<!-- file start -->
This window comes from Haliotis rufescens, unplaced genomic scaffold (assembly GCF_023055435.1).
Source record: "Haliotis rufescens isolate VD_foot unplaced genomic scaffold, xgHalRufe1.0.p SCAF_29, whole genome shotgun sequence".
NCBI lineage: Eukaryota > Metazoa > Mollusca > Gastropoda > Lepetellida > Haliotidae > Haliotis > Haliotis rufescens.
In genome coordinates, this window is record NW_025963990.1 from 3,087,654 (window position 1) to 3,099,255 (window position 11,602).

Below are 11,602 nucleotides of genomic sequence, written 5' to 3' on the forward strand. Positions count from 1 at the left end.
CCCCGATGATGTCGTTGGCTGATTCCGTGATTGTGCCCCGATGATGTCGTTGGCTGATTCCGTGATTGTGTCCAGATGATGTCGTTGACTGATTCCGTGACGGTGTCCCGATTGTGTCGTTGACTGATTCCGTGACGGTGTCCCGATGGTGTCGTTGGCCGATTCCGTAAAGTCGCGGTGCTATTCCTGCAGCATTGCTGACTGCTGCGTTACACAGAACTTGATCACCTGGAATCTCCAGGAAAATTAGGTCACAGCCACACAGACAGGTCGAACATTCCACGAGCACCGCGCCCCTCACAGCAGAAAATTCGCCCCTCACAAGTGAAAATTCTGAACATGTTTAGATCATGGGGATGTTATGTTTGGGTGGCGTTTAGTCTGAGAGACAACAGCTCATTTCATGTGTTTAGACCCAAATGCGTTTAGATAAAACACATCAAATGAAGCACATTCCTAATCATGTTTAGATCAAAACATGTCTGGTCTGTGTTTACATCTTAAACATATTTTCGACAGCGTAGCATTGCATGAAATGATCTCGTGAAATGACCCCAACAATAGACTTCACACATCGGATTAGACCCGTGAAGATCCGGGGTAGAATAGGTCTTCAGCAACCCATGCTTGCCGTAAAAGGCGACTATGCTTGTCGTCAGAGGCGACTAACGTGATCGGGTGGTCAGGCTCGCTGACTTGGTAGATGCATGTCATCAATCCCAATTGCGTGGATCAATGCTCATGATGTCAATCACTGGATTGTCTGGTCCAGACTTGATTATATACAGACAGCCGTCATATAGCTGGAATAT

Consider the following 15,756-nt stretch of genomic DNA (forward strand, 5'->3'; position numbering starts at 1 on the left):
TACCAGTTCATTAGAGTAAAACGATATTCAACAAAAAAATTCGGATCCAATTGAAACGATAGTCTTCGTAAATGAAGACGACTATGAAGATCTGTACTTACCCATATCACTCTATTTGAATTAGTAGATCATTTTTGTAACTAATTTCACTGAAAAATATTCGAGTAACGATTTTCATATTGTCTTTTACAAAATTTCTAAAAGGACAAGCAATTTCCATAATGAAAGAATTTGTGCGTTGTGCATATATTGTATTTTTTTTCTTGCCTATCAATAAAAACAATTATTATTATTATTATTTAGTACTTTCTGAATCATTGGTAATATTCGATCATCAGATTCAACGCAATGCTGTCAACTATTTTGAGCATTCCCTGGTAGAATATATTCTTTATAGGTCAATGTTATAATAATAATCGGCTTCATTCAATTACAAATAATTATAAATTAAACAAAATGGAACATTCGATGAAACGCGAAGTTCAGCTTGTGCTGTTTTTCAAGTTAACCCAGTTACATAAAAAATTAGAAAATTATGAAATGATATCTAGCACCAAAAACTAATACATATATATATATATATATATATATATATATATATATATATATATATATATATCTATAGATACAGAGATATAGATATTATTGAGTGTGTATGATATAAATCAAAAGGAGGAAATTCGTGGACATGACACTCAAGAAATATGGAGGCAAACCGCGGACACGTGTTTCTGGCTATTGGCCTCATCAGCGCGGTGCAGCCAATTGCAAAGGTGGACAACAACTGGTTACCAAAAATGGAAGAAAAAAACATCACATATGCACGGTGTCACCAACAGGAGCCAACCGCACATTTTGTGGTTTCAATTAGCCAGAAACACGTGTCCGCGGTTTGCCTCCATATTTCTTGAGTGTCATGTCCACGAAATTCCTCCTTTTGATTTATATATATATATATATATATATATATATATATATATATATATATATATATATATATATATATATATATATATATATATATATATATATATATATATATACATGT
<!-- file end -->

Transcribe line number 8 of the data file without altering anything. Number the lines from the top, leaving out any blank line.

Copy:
TACCAGTTCATTAGAGTAAAACGATATTCAACAAAAAAATTCGGATCCAATTGAAACGATAGTCTTCGTAAATGAAGACGACTATGAAGATCTGTACTTACCCATATCACTCTATTTGAATTAGTAGATCATTTTTGTAACTAATTTCACTGAAAAATATTCGAGTAACGATTTTCATATTGTCTTTTACAAAATTTCTAAAAGGACAAGCAATTTCCATAATGAAAGAATTTGTGCGTTGTGCATATATTGTATTTTTTTTCTTGCCTATCAATAAAAACAATTATTATTATTATTATTTAGTACTTTCTGAATCATTGGTAATATTCGATCATCAGATTCAACGCAATGCTGTCAACTATTTTGAGCATTCCCTGGTAGAATATATTCTTTATAGGTCAATGTTATAATAATAATCGGCTTCATTCAATTACAAATAATTATAAATTAAACAAAATGGAACATTCGATGAAACGCGAAGTTCAGCTTGTGCTGTTTTTCAAGTTAACCCAGTTACATAAAAAATTAGAAAATTATGAAATGATATCTAGCACCAAAAACTAATACATATATATATATATATATATATATATATATATATATATATATATATATATATCTATAGATACAGAGATATAGATATTATTGAGTGTGTATGATATAAATCAAAAGGAGGAAATTCGTGGACATGACACTCAAGAAATATGGAGGCAAACCGCGGACACGTGTTTCTGGCTATTGGCCTCATCAGCGCGGTGCAGCCAATTGCAAAGGTGGACAACAACTGGTTACCAAAAATGGAAGAAAAAAACATCACATATGCACGGTGTCACCAACAGGAGCCAACCGCACATTTTGTGGTTTCAATTAGCCAGAAACACGTGTCCGCGGTTTGCCTCCATATTTCTTGAGTGTCATGTCCACGAAATTCCTCCTTTTGATTTATATATATATATATATATATATATATATATATATATATATATATATATATATATATATATATATATATATATATATATATATATATATATATATATATACATGT